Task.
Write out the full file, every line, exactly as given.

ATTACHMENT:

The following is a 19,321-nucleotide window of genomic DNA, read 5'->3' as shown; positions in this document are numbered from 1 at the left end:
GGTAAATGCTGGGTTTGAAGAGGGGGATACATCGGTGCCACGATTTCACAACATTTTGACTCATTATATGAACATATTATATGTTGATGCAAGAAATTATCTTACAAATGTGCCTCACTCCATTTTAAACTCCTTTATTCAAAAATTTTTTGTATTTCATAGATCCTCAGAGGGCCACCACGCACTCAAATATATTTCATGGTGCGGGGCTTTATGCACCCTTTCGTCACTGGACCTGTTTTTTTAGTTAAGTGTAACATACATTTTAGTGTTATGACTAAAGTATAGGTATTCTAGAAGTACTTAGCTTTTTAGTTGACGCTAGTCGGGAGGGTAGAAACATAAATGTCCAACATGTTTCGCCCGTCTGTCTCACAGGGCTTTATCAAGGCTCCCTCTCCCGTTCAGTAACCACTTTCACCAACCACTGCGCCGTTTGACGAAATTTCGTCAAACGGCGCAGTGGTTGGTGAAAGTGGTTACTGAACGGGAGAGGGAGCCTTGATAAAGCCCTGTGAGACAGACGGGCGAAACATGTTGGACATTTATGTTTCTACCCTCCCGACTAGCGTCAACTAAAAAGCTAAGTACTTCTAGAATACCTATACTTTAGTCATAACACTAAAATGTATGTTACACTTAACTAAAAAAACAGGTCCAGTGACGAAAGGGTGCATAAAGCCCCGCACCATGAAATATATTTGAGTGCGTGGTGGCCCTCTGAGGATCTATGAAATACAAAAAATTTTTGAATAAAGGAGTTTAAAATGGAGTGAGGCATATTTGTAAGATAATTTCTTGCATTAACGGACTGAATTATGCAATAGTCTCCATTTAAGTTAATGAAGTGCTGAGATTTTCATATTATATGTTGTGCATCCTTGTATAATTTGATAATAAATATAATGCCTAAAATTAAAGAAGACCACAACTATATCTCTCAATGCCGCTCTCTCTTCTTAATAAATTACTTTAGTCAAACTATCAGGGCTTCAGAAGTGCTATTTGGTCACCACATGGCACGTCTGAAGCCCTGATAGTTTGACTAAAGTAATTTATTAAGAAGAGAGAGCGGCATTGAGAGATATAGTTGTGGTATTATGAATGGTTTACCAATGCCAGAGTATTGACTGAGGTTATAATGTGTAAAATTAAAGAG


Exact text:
The following is a 19,321-nucleotide window of genomic DNA, read 5'->3' as shown; positions in this document are numbered from 1 at the left end:
GGTAAATGCTGGGTTTGAAGAGGGGGATACATCGGTGCCACGATTTCACAACATTTTGACTCATTATATGAACATATTATATGTTGATGCAAGAAATTATCTTACAAATGTGCCTCACTCCATTTTAAACTCCTTTATTCAAAAATTTTTTGTATTTCATAGATCCTCAGAGGGCCACCACGCACTCAAATATATTTCATGGTGCGGGGCTTTATGCACCCTTTCGTCACTGGACCTGTTTTTTTAGTTAAGTGTAACATACATTTTAGTGTTATGACTAAAGTATAGGTATTCTAGAAGTACTTAGCTTTTTAGTTGACGCTAGTCGGGAGGGTAGAAACATAAATGTCCAACATGTTTCGCCCGTCTGTCTCACAGGGCTTTATCAAGGCTCCCTCTCCCGTTCAGTAACCACTTTCACCAACCACTGCGCCGTTTGACGAAATTTCGTCAAACGGCGCAGTGGTTGGTGAAAGTGGTTACTGAACGGGAGAGGGAGCCTTGATAAAGCCCTGTGAGACAGACGGGCGAAACATGTTGGACATTTATGTTTCTACCCTCCCGACTAGCGTCAACTAAAAAGCTAAGTACTTCTAGAATACCTATACTTTAGTCATAACACTAAAATGTATGTTACACTTAACTAAAAAAACAGGTCCAGTGACGAAAGGGTGCATAAAGCCCCGCACCATGAAATATATTTGAGTGCGTGGTGGCCCTCTGAGGATCTATGAAATACAAAAAATTTTTGAATAAAGGAGTTTAAAATGGAGTGAGGCATATTTGTAAGATAATTTCTTGCATTAACGGACTGAATTATGCAATAGTCTCCATTTAAGTTAATGAAGTGCTGAGATTTTCATATTATATGTTGTGCATCCTTGTATAATTTGATAATAAATATAATGCCTAAAATTAAAGAAGACCACAACTATATCTCTCAATGCCGCTCTCTCTTCTTAATAAATTACTTTAGTCAAACTATCAGGGCTTCAGAAGTGCTATTTGGTCACCACATGGCACGTCTGAAGCCCTGATAGTTTGACTAAAGTAATTTATTAAGAAGAGAGAGCGGCATTGAGAGATATAGTTGTGGTATTATGAATGGTTTACCAATGCCAGAGTATTGACTGAGGTTATAATGTGTAAAATTAAAGAG